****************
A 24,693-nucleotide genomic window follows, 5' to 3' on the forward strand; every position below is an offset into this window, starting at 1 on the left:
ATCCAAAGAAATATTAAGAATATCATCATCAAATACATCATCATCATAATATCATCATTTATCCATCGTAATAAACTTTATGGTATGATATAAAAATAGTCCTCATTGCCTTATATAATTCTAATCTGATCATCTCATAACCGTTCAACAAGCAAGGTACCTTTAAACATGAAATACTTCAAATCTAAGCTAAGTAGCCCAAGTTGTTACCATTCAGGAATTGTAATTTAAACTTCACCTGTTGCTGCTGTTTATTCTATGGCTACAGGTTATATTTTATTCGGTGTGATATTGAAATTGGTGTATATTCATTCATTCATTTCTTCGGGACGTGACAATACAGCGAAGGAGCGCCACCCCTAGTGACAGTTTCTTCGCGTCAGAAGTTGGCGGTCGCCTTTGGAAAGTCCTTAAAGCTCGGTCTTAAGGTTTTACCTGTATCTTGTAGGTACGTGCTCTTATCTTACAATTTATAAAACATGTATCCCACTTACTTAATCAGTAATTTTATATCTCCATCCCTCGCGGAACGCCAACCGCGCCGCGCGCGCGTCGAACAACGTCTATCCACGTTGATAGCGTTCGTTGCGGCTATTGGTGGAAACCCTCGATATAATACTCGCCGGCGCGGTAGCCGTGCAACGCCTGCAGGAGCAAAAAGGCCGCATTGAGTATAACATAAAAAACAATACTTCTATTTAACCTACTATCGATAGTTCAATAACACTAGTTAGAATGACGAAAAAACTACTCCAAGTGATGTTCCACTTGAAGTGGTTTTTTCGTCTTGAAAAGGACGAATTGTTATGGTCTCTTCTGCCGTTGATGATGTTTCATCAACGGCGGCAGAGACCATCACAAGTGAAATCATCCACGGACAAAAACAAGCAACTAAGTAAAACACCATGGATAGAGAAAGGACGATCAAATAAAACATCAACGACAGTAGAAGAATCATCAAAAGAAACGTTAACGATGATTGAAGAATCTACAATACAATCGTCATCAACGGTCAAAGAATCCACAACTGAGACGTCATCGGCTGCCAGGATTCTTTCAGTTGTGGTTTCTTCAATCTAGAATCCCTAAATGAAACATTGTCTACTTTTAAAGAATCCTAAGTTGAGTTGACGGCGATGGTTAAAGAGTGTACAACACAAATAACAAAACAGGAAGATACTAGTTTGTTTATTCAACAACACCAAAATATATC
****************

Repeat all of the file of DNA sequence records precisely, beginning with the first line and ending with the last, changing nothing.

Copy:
A 24,693-nucleotide genomic window follows, 5' to 3' on the forward strand; every position below is an offset into this window, starting at 1 on the left:
ATCCAAAGAAATATTAAGAATATCATCATCAAATACATCATCATCATAATATCATCATTTATCCATCGTAATAAACTTTATGGTATGATATAAAAATAGTCCTCATTGCCTTATATAATTCTAATCTGATCATCTCATAACCGTTCAACAAGCAAGGTACCTTTAAACATGAAATACTTCAAATCTAAGCTAAGTAGCCCAAGTTGTTACCATTCAGGAATTGTAATTTAAACTTCACCTGTTGCTGCTGTTTATTCTATGGCTACAGGTTATATTTTATTCGGTGTGATATTGAAATTGGTGTATATTCATTCATTCATTTCTTCGGGACGTGACAATACAGCGAAGGAGCGCCACCCCTAGTGACAGTTTCTTCGCGTCAGAAGTTGGCGGTCGCCTTTGGAAAGTCCTTAAAGCTCGGTCTTAAGGTTTTACCTGTATCTTGTAGGTACGTGCTCTTATCTTACAATTTATAAAACATGTATCCCACTTACTTAATCAGTAATTTTATATCTCCATCCCTCGCGGAACGCCAACCGCGCCGCGCGCGCGTCGAACAACGTCTATCCACGTTGATAGCGTTCGTTGCGGCTATTGGTGGAAACCCTCGATATAATACTCGCCGGCGCGGTAGCCGTGCAACGCCTGCAGGAGCAAAAAGGCCGCATTGAGTATAACATAAAAAACAATACTTCTATTTAACCTACTATCGATAGTTCAATAACACTAGTTAGAATGACGAAAAAACTACTCCAAGTGATGTTCCACTTGAAGTGGTTTTTTCGTCTTGAAAAGGACGAATTGTTATGGTCTCTTCTGCCGTTGATGATGTTTCATCAACGGCGGCAGAGACCATCACAAGTGAAATCATCCACGGACAAAAACAAGCAACTAAGTAAAACACCATGGATAGAGAAAGGACGATCAAATAAAACATCAACGACAGTAGAAGAATCATCAAAAGAAACGTTAACGATGATTGAAGAATCTACAATACAATCGTCATCAACGGTCAAAGAATCCACAACTGAGACGTCATCGGCTGCCAGGATTCTTTCAGTTGTGGTTTCTTCAATCTAGAATCCCTAAATGAAACATTGTCTACTTTTAAAGAATCCTAAGTTGAGTTGACGGCGATGGTTAAAGAGTGTACAACACAAATAACAAAACAGGAAGATACTAGTTTGTTTATTCAACAACACCAAAATATATC